The thoughts of my clutch, money and all these things I needed to be aware of came up, but I decided it was a chance I was willing to take, especially since I felt the Universe gave me the green light to go. There were no red flags.
So here I am 5 hours north, blogging from a Starbucks in Weed, California, 8 miles north of Mt. Shasta. Nice name for a town right?
On my way up here, I stayed in Fairfield, California because that is the last area where my gym is along the way, which means the last place I can shower at before I get to Mt. Shasta. So I showered yesterday morning and headed up.
The moment I arrived in the town of Mt. Shasta, I felt better. The views are awesome and the people are super nice! I decided to head towards Mt. Shasta to see where I could go. I hiked on the trail and met a girl name Bri.
Bri arrived that day also. I saw her walking alone without any gear so I figured she knows the trails pretty well. So I asked her and she said it was her first time visiting Mt. Shasta. She usually brings gear with her but she felt she didn’t need it. We talked for a bit and found out how much in common we have. She also drives and camps out in her Jeep Wrangler, she has also met her twin flame a year ago and she is also uncertain of where she wants to be in life. I thought, wow, this is awesome!
We ended up hiking up Mt. Shasta until the snow got too deep, and decided to head back. We parted ways on the hike back to our Jeeps because out of nowhere, her twin flame calls her and she said that never happens. I thought maybe that was my cue to head back alone, so I left her be and headed back to my Jeep.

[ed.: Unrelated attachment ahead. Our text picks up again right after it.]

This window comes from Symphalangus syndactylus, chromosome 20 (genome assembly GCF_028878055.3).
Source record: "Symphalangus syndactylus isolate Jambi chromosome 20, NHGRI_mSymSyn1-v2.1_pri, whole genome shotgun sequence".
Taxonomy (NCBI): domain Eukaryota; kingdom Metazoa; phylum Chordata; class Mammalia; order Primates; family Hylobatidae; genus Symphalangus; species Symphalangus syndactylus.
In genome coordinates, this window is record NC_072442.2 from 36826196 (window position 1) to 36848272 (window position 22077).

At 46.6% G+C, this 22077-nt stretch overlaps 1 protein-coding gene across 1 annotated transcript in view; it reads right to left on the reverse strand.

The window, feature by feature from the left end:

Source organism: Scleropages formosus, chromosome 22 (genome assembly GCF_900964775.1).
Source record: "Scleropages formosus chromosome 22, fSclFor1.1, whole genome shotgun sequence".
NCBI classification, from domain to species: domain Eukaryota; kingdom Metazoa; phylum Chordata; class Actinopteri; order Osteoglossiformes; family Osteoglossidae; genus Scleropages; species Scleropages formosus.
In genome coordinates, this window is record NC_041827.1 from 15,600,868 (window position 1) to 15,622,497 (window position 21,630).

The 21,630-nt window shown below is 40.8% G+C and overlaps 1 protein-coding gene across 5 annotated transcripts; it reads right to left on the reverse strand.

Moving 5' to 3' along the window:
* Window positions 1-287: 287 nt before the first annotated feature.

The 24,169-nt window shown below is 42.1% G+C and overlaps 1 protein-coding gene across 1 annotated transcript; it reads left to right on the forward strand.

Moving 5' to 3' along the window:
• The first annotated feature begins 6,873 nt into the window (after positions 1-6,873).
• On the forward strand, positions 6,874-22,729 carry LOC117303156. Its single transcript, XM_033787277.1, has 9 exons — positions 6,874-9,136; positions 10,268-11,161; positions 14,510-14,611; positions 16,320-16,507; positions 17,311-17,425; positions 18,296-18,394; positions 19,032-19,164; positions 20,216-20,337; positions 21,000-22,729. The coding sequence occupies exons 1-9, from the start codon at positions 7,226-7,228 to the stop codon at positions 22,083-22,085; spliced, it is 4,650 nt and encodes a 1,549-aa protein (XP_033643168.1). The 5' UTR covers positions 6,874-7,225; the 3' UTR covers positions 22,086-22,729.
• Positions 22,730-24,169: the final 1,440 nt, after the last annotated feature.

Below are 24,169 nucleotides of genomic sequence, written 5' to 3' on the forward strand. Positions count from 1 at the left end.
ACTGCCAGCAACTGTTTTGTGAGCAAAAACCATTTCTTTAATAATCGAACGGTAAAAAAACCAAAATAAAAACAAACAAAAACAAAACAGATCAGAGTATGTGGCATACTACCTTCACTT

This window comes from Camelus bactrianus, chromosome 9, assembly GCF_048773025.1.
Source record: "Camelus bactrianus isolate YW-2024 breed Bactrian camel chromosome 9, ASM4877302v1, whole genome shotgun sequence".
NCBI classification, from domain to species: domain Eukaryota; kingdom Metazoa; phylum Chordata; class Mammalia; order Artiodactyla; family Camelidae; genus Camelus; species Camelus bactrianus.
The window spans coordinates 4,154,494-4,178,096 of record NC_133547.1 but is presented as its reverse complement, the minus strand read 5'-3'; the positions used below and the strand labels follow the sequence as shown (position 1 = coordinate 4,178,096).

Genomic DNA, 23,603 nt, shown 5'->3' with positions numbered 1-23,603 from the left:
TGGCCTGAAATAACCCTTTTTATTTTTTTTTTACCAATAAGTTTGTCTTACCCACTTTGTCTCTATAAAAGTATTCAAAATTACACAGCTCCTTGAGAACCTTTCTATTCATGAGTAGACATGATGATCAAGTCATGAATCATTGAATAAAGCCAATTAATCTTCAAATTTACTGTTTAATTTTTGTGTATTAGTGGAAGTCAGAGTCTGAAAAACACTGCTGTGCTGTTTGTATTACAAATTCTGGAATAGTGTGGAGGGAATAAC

Bri came by my Jeep and we gave each other a hug and then she left for Oregon to visit her friends. We didn’t exchange contact information. Weird, right? But for some reason I felt we didn’t need to because if we are meant to cross paths again, we will. I thought about this with the 88 year old man I met on Day 2. If you are meant to cross paths with certain people again, it will happen.
I camped over night at the base of Mt. Shasta, where you begin the hike. The area is about 7,000 ft above sea level and the top of Mt. Shasta is a little over 14,000 ft. Sleeping in my Jeep wasn’t as cold as I thought it would be, considering how high we were.
I plan to camp out at the base of Mt. Shasta for the next few days, as the full moon is right around the corner and I need all the energy I can get before heading back to San Jose, if I even decide to go back. The only reason I’m going back, is to work. I really don’t enjoy it, to be honest, because I feel I have way more potential in life to do something inspirational for other people, than to just deliver packages but it’s money that contributes towards the journey I’m on. But who knows, the energy of Mt. Shasta may influence me to travel elsewhere. We’ll see what happens.
So, again, if you would like to contribute towards my journey of Jeep living travels, please check out my other blogs, and affiliates page. Cheers!
Photo: Ringo, at the base of Mt. Shasta (Mt. Shasta is behind me)
Photo: The base of Mt. Shasta (7,000 ft)
Photo: About a little over a mile into the hike up towards Mt. Shasta
Photo: The point where Bri and I stopped and turned back because of the depth of the snow. I believe this area is called Horse Camp at 7,800 ft. Even thought the top of Mt. Shasta looks really close, it’s rather quite far to the top.